Report Card

News and discussion on K-12 schools in the greater Sacramento region

June 26, 2013
Activists, Dickinson use drama to examine disciplinary issues

willful.JPGThe state Capitol featured theatrics Wednesday, but not on the Assembly floor.

In a committee room, student actors put on a 10-minute play called "Willful," in which a black high school student named Tom heads to the principal's office for yet another disciplinary action. His mother is sick, and his family has problems at home.

Tom expects a suspension. But this time, Principal Burton decides to send the student to counseling and urges him to seek similar help whenever he's feeling troubled.

That sympathetic response happens too rarely, according to the Black Parallel School Board and Assemblyman Roger Dickinson, among those who brought the play to the Capitol on Wednesday. Nearly half the 2,200 students suspended from California schools each day are punished for "willful defiance," according to state data.

The category can cover a wide range of unspecified behavioral problems, and critics say it gives schools too much leeway to justify disciplinary actions that fall disproportionately on minority students.

Dickinson, a Sacramento Democrat running for state Senate, has written Assembly 420 this year to curtail expulsions or suspensions on the basis of willful defiance. Black or brown students are much more likely than white students to be suspended, Dickinson said. "It's a question of civil rights."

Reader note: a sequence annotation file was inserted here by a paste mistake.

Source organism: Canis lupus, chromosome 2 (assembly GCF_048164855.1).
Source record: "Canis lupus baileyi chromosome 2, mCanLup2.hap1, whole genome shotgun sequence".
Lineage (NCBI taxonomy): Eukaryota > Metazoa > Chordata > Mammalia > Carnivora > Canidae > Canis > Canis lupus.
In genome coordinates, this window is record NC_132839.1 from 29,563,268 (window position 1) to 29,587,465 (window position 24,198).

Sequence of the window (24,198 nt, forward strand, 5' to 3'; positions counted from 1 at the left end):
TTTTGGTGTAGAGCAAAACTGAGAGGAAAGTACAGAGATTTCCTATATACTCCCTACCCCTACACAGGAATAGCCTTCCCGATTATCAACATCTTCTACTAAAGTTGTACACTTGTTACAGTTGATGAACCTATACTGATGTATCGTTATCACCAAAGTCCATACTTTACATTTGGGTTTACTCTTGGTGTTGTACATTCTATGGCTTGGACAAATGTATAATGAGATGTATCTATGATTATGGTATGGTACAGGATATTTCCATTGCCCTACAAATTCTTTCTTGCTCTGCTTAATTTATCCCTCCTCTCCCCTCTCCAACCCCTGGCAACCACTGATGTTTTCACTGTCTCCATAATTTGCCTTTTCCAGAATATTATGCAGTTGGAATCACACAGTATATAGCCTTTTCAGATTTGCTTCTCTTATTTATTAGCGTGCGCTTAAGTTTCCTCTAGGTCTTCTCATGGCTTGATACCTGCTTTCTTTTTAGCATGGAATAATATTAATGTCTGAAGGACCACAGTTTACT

In Sacramento County, 19 percent of black students were suspended last year, compared to 9 percent of Latinos, 7 percent of whites and 4 percent of Asians. Students who are suspended are five times more likely to drop out or become involved in the criminal justice system, Dickinson said.

Donald Lee Calhoun Jr. played Tom in Wednesday's play, part of an event called "Talk it Out: A Community Conversation to Fix School Discipline."

Calhoun, 15, attends American Legion High School, a Sacramento continuation program that serves students deemed to face behavioral or academic challenges. The student actor said he's experienced harsh discipline in his real life. He previously attended Kennedy High School, where he said teachers meted out harsh discipline to all students regardless of race.

Calhoun said he decided to go to American Legion to escape the harsh discipline. When students act out at his new school, he said, teachers and students sit down and have a conversation.

Teachers at the event said the problem is the lack of counselors. Others blamed parents who didn't respond to phone calls or said teachers need additional training to work with students from different cultural backgrounds.

"We've been playing the blame game for so many years," said parent Yesenia Gonzales. "Teachers blame parents. Parents blame teachers. We're not talking to each other. The kids keep falling through the cracks."

Calhoun thinks he knows the answer: "Caring, that's what you need," he said. "If teachers care about you, you will care."

PHOTO: From left, Marcenus Earl plays Mr. Burton, Donald Lee Calhoun Jr. plays Tom and Kai Michelle George plays Susanna. Sacramento Bee / Diana Lambert

About Comments

Reader comments on Sacbee.com are the opinions of the writer, not The Sacramento Bee. If you see an objectionable comment, click the "report abuse" button below it. We will delete comments containing inappropriate links, obscenities, hate speech, and personal attacks. Flagrant or repeat violators will be banned. See more about comments here.

What You Should Know About Comments on Sacbee.com

Sacbee.com is happy to provide a forum for reader interaction, discussion, feedback and reaction to our stories. However, we reserve the right to delete inappropriate comments or ban users who can't play nice. (See our full terms of service here.)